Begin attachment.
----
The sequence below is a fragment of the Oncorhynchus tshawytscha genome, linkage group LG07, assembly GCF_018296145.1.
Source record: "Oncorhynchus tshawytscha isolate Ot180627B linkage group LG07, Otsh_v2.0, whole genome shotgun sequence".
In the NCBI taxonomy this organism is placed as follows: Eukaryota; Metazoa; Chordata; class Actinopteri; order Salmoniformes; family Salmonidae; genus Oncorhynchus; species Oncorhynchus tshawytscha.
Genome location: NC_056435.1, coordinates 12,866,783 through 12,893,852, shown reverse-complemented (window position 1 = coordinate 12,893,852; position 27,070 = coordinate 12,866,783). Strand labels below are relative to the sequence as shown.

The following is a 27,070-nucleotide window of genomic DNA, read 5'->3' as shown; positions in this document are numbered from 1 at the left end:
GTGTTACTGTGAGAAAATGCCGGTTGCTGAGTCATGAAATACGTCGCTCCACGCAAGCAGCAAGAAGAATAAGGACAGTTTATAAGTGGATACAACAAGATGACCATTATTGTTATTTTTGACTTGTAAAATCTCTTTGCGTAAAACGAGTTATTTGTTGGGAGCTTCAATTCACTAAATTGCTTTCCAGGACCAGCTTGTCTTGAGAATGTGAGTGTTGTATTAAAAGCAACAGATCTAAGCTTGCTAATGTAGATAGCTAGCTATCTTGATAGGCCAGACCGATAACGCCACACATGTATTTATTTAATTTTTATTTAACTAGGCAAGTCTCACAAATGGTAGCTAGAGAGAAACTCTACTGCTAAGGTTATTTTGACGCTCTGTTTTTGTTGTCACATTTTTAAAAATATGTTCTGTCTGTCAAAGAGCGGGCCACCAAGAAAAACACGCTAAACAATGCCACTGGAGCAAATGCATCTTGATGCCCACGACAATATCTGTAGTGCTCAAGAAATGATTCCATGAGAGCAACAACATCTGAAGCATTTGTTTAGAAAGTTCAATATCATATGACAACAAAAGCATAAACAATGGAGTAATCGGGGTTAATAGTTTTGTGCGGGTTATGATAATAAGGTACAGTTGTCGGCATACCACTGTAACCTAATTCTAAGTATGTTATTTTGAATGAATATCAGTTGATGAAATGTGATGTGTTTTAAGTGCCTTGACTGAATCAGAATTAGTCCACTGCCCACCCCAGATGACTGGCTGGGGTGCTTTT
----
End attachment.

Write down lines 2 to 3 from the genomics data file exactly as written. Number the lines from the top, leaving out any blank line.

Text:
Source record: "Oncorhynchus tshawytscha isolate Ot180627B linkage group LG07, Otsh_v2.0, whole genome shotgun sequence".
In the NCBI taxonomy this organism is placed as follows: Eukaryota; Metazoa; Chordata; class Actinopteri; order Salmoniformes; family Salmonidae; genus Oncorhynchus; species Oncorhynchus tshawytscha.